Minnesota Legislative Update: ‘Stay-at-Home’ Order Extended, Senate Passes Tax Plan

Faegre Drinker Biddle & Reath LLP

With two weeks remaining in the legislative session, legislators are processing bills virtually because of COVID-19, which has drastically narrowed legislative priorities in the House and Senate. Even so, the Senate passed its tax bill that provides a variety of business tax relief measures and tax payment extensions. House Democrats announced a series of economic security measures, including $100 million in housing assistance, increased pay for hourly school workers and expanded rural broadband as key end of session priorities.

On Thursday, Governor Tim Walz (DFL) announced another extension of his “stay-at-home” order, continuing it until May 18. This extension added exemptions for retail businesses. The Minnesota DFL also announced that it will join the Republican Party in holding their state convention online.

Updated Budget Forecast Coming

This week promises significant activity. On Tuesday, Minnesota Management & Budget (MMB) will release an updated budget forecast which is expected to show a budget deficit. MMB’s decision to update the budget forecast in May provides the legislature two weeks to address the expected deficit before it adjourns. It will also allow Governor Walz to access money in the budget reserve account as needed to pay for all enacted expenditures. If a deficit remains after the budget reserve is exhausted, the Governor may reduce or delay enacted appropriations, commonly referred to as “unallotment.”

Both House and Senate leaders have indicated that they will release capital investment or bonding proposals after the updated budget forecast is released. Bonding is traditionally the primary order of business during the biennium’s second year and remains the legislature’s top non-coronavirus priority. Senate Majority Leader Paul Gazelka (R-Nisswa) stated publicly this week he is seeking a $750 million bonding bill. Both Governor Walz and House leadership have indicated they prefer bonding bills closer to $2 billion.

Senate Passes Tax Plan

The Senate released and passed its’ tax proposal this week. SF 3843, authored by Sen. Roger Chamberlain (R- Lino Lakes), contains a number of measures providing tax relief to Minnesota businesses and households including:

  • lowering the class rate on first tier of value for all class 4d properties (qualifying low-income rental properties).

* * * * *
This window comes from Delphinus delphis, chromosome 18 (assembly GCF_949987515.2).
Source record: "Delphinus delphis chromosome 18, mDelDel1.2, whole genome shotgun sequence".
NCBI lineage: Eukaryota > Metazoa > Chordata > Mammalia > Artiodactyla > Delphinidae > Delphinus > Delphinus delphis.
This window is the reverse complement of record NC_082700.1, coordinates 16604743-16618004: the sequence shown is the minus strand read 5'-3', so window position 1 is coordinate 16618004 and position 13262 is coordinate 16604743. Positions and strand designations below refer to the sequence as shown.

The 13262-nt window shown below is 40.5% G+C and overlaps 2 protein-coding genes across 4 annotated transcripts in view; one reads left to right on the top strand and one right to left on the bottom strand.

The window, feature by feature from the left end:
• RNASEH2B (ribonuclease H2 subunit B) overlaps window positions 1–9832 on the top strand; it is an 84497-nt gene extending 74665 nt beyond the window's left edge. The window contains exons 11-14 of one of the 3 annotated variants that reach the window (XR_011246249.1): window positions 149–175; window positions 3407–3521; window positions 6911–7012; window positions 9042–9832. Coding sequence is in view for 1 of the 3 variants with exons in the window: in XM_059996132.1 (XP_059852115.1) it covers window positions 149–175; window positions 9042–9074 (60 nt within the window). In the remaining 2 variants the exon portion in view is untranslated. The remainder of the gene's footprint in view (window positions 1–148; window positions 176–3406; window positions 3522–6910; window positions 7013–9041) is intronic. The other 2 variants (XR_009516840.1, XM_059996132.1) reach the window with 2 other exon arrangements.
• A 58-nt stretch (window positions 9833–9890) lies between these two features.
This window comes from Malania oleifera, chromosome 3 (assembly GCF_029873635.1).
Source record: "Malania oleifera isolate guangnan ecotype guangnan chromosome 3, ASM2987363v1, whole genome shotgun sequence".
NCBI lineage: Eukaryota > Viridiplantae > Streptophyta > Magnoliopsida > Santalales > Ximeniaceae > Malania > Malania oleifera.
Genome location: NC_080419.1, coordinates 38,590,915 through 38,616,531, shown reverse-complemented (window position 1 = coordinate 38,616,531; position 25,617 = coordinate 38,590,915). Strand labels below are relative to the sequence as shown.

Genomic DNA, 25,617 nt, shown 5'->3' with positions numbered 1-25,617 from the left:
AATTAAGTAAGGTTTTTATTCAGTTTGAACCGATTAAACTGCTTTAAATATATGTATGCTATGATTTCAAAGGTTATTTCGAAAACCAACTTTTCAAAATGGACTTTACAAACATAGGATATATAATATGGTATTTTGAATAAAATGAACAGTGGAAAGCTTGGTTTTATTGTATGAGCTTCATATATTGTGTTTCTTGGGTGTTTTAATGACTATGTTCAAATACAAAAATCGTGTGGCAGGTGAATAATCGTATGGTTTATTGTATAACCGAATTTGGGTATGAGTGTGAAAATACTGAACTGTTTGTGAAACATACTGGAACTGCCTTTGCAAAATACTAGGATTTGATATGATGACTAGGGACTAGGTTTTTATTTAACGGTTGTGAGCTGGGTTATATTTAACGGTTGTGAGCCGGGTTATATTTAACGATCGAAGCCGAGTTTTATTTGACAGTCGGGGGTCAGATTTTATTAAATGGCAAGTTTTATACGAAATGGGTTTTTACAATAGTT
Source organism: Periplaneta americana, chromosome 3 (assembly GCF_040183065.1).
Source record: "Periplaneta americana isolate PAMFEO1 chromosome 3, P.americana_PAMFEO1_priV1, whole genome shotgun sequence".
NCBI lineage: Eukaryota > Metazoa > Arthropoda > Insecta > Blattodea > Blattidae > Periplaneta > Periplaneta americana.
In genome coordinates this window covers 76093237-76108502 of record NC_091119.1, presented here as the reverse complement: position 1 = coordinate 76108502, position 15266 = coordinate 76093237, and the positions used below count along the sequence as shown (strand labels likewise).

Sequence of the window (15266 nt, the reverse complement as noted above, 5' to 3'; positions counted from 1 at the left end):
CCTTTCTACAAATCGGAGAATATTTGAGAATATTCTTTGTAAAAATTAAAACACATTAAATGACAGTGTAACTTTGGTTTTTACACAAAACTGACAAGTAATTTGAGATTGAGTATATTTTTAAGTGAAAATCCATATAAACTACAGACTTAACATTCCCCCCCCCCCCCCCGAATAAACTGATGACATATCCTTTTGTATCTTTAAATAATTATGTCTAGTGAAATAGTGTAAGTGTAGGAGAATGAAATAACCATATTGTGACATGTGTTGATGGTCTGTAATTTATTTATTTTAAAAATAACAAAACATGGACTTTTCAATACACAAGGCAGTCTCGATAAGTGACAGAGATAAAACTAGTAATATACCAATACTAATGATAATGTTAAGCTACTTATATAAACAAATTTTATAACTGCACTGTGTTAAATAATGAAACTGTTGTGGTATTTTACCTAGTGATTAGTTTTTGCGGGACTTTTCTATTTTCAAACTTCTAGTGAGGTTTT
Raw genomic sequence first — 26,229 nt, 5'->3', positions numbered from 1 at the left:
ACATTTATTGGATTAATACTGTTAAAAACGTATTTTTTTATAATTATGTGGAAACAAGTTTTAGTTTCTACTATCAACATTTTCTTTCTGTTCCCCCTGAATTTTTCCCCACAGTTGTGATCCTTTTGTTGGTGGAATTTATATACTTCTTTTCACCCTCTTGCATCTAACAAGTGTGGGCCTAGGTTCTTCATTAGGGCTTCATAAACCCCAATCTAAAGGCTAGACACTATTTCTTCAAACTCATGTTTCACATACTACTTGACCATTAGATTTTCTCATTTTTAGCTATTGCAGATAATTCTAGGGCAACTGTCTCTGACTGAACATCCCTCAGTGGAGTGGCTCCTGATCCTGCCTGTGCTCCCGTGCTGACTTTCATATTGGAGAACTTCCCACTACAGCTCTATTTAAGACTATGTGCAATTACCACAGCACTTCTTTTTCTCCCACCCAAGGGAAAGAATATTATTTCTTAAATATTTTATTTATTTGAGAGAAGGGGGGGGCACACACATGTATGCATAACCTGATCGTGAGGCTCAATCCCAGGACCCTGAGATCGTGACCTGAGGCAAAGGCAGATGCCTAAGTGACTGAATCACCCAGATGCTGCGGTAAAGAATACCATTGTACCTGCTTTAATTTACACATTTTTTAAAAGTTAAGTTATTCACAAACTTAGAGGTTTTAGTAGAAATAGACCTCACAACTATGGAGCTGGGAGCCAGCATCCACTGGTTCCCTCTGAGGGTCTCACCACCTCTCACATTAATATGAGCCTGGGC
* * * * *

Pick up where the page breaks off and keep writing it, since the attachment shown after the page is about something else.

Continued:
• extending the payment for the state general levy portion only of property taxes until July 15.
  • suspending the June accelerated sales tax payment.
  • full federal conformity for Section 179 expensing.

The bill also contains language addressing the forgiveness of federal loans under the Coronavirus Aid, Relief and Economic Security (CARES) Act. Typically that portion of a loan that is forgiven is treated as taxable income. The federal government provided an exemption in the CARES Act, excluding debt forgiveness from gross income of the business for federal tax purposes. Senator Chamberlain amended SF3843 in the tax committee to prohibit state taxpayers from claiming both the exclusion from gross income of any forgiven paycheck protection program amounts and deductions ordinarily claimed for employee expenses.

DFL Senators raised concerns about the bill being premature due to the uncertainty of Minnesota’s fiscal future, arguing that the Senate should wait to pass any tax proposal until the updated MMB budget forecast is released next Tuesday. Given the anticipated budget deficit that will be announced then questions were also raised about the proposal’s $330 million price tag. The bill passed 40-27.

The House tax bill is expected to be released next week. House DFL leaders, rejecting the Senate’s approach, have indicated support for more targeted tax relief efforts for sectors most impacted by the coronavirus pandemic. Their bill is expected to reflect these priorities.

Governor Walz Extends Stay at Home Order to May 18

Governor Tim Walz issued an executive order extending Minnesota’s “stay-at-home” order through Monday, May 18. Executive Order 20-48 includes expanded curbside pickup to all retailers and new exemptions for businesses providing household goods rentals, maintenance services, repair services and pet grooming. Prior to reopening, retailers are required to establish and implement a COVID-19 preparedness Plan. Like those required by Executive Order 20-40 plans must address social distancing, worker hygiene, sanitation and other elements. The Minnesota Department of Employment and Economic Development (DEED) and the Minnesota Department of Labor and Industry (DOLI) have created a template that retailers may use in developing preparedness plans.

Additional state guidance on what businesses are allowed to re-open under this executive order can be found here. The Minnesota Retailers Association has also developed resources for retailers with best practices for curbside and delivery, appointment shopping, next steps, and more.

In total, Governor Walz has now issued 49 executive orders in response to COVID-19 pandemic. The full list can be found here.

Important Dates

  • May 15-16: GOP State Convention
  • May 18: Legislature Adjourns
  • May 30-31: DFL State Convention
  • June 2: Candidate Filing Deadline for 2020 Election
  • August 11: Primary Election Day
  • November 3: General Election Day

DISCLAIMER: Because of the generality of this update, the information provided herein may not be applicable in all situations and should not be acted upon without specific legal advice based on particular situations.

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